Are you down with CVT? - Transmission Digest

Are you down with CVT?

The continuously variable transmission has its critics, but it’s probably here to stay.

When it comes to the continuously variable transmission, or CVT, it seems drivers either love it or hate it.

I belong to the former camp. My last two vehicles have had a CVT, and I can’t imagine going back to a traditional automatic transmission. I’m reminded of my affinity for the CVT whenever I drive a rental car. After years of everyday driving with a CVT, the hard shifts of a conventional transmission feel crude, jarring and ungainly to me. 

With that said, I realize I might be in the minority here.

There seem to be legions of CVT haters out there, perhaps for some legitimate reasons. Purists say the CVT lacks soul and personality – that it creates a disconnected driving experience – while other critics lament that the CVT is unresponsive and noisy. Some complaints stem from the fact that the CVT gearbox has a reputation for being failure-prone and expensive to repair. Also, it’s been reported that CVTs only last about half as long as traditional transmissions (yikes).

If any of that is true, it begs the question: Why CVT? It’s at least a two-part answer, and the first part requires a quick review of how CVTs work.

A traditional transmission consists of a fixed set of physical gears in a planetary-style arrangement, with each gear providing a specific fixed gear ratio. By contrast, a continuously variable transmission has no gears. Instead, a CVT employs a steel belt or chain connected to a pair of variable-diameter pulleys to vary its gear ratios. By adjusting the diameter of the two pulleys, a CVT can make on-the-fly adjustments through an unlimited range of ratios to match the speed and power demands of the current driving situation.

A computer-controlled, hydraulically actuated system changes the CVT’s ratios during driving. “When a gear-ratio change is needed, one set of pulley faces is pushed together, and the other is drawn apart,” Honda explains on its website.

What does all this mean for drivers? Well, the CVT is a smooth operator. With “stepless” gear ratios, the CVT eliminates the shift shock of a conventional automatic transmission – delivering a smooth progression through the range of speeds and (for me, at least) a more enjoyable driving experience. In a 2004 New York Times article, Don Sherman compares the absence of noticeable gear shifts in a CVT to “riding an escalator instead of climbing the stairs.”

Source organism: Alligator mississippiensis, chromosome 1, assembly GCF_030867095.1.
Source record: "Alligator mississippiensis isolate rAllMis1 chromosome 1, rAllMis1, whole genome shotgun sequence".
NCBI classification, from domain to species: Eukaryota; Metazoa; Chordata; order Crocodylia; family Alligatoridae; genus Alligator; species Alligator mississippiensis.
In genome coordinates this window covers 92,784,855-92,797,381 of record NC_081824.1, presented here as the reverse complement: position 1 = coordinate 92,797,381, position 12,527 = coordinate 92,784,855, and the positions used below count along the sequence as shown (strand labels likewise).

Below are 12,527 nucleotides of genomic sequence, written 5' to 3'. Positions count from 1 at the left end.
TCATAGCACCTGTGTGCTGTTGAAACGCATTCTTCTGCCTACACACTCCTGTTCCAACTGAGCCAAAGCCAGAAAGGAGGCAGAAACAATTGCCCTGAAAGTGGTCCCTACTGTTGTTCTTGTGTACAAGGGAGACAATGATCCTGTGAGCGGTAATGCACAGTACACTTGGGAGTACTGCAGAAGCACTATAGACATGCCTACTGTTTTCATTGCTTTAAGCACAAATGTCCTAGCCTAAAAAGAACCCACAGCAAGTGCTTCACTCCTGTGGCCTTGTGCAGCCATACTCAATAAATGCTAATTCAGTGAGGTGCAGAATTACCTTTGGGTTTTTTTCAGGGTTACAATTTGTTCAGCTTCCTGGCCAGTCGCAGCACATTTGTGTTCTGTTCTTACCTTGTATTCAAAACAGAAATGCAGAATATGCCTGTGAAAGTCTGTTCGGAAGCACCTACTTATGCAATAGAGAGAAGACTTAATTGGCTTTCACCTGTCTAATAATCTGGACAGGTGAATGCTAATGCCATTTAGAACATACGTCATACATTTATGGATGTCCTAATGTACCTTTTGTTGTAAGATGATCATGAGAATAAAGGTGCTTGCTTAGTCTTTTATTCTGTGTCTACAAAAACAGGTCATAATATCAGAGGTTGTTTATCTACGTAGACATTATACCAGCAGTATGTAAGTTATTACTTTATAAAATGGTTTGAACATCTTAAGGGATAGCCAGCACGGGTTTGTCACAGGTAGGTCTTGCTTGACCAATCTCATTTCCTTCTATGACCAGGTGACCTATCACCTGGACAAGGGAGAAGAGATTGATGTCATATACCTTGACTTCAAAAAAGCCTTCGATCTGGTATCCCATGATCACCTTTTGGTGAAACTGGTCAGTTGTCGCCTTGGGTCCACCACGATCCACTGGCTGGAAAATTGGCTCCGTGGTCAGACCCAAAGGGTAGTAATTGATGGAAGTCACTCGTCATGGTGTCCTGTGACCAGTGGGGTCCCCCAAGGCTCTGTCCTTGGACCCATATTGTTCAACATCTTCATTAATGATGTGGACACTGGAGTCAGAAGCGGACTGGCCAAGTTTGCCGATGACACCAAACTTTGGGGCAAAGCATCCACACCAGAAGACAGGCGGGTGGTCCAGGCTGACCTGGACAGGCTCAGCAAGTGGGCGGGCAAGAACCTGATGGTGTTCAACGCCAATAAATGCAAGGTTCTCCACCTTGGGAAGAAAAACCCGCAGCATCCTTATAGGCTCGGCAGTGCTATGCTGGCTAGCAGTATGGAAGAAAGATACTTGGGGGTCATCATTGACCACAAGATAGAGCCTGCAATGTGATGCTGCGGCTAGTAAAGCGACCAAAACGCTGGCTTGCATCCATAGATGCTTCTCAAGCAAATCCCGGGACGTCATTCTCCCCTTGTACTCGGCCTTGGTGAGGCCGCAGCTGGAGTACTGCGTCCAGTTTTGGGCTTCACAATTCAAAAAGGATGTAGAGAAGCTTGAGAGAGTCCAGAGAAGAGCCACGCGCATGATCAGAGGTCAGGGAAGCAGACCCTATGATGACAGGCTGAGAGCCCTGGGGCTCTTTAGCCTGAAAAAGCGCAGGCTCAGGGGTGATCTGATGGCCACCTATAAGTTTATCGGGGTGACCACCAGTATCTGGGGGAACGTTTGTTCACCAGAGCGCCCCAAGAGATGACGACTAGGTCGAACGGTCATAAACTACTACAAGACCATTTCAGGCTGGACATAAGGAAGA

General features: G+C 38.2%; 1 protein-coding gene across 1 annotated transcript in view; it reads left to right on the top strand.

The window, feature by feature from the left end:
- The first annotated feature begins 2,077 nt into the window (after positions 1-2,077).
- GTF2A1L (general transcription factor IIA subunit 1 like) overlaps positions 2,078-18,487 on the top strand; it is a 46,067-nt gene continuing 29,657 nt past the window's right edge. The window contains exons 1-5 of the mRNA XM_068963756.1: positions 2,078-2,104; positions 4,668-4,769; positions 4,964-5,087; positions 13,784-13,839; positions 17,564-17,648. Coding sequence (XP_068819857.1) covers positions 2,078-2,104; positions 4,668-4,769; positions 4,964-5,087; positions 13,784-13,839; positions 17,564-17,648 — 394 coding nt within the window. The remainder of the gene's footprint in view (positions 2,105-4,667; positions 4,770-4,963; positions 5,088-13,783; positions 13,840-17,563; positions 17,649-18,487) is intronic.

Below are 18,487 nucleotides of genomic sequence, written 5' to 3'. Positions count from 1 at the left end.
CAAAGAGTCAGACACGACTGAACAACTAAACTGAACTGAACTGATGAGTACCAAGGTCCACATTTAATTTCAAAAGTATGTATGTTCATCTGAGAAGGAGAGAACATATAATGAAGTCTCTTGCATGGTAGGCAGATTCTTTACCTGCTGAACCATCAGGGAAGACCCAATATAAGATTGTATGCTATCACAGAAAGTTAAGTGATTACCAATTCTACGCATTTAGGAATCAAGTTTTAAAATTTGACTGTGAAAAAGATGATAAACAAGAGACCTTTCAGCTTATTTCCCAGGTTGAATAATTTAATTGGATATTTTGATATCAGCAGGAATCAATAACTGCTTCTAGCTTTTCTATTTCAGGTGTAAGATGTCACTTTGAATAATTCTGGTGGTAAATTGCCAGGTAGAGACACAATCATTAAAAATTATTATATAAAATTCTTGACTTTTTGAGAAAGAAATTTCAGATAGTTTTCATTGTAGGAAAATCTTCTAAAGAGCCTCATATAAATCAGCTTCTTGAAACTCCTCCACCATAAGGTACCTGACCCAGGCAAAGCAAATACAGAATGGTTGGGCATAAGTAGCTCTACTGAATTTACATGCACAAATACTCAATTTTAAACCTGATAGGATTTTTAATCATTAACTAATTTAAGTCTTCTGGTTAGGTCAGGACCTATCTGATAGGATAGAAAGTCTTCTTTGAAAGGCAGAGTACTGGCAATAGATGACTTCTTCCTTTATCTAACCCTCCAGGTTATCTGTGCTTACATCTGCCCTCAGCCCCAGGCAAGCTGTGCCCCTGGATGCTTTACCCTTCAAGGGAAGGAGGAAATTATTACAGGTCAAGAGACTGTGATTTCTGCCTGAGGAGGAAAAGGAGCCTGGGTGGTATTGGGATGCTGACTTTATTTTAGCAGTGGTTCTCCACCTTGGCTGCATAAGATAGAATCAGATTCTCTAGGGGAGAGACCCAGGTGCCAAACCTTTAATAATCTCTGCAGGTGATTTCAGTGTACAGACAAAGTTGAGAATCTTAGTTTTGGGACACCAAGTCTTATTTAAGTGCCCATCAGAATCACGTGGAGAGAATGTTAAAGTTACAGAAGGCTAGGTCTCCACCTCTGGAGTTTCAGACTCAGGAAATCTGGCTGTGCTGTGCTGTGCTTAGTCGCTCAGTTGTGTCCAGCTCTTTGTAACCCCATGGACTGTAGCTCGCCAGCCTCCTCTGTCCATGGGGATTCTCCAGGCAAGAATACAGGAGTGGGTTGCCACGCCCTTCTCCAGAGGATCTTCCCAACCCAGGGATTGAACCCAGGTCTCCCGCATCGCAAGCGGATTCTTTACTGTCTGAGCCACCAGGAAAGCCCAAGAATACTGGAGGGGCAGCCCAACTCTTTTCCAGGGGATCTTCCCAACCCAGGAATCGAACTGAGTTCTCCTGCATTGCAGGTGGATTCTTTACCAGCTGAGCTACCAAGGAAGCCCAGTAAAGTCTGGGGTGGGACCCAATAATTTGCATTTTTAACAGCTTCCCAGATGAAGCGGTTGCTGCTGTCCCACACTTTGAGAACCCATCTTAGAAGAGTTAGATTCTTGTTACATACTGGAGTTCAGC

Because of the CVT’s inherent ability to quickly shift into the correct gear ratio based on the demands of the moment, automakers claim that CVTs deliver improved acceleration and responsiveness compared to conventional automatics.

I’ve also read (and experienced firsthand) that a CVT performs better in uphill driving than a traditional automatic. While a conventional automatic might struggle to find the right gear ratio during an ascent, a CVT can find the precise ratio with relative ease – maintaining seamless acceleration without the herky-jerky shifting that can add to the anxiety of driving uphill.

Smooth acceleration and a pleasant driving experience are all well and good, but there’s one other benefit of CVTs that I think the automakers love most: better fuel economy.

While traditional transmissions use fixed gear ratios that force the engine to run at specific RPM, CVTs continuously adjust the ratio to match the engine’s power output to the vehicle’s speed and load. This allows the engine to work in its sweet spot, resulting in reduced fuel consumption.

“The range of drive ratios available is infinite, allowing optimal engine tuning for efficiency,” as Honda puts it. At the end of the day, I think automakers view the CVT as a viable strategy to squeeze more power and efficiency out of smaller engines. I know that’s of little solace to the CVT haters out there. For purists who love the sound and feel of upshifting and downshifting, the CVT is anathema. But, as long as CVTs help automakers meet their overall fuel-economy targets, I don’t see them going away anytime soon.

This article was originally published by our sister site, Counterman Magazine.

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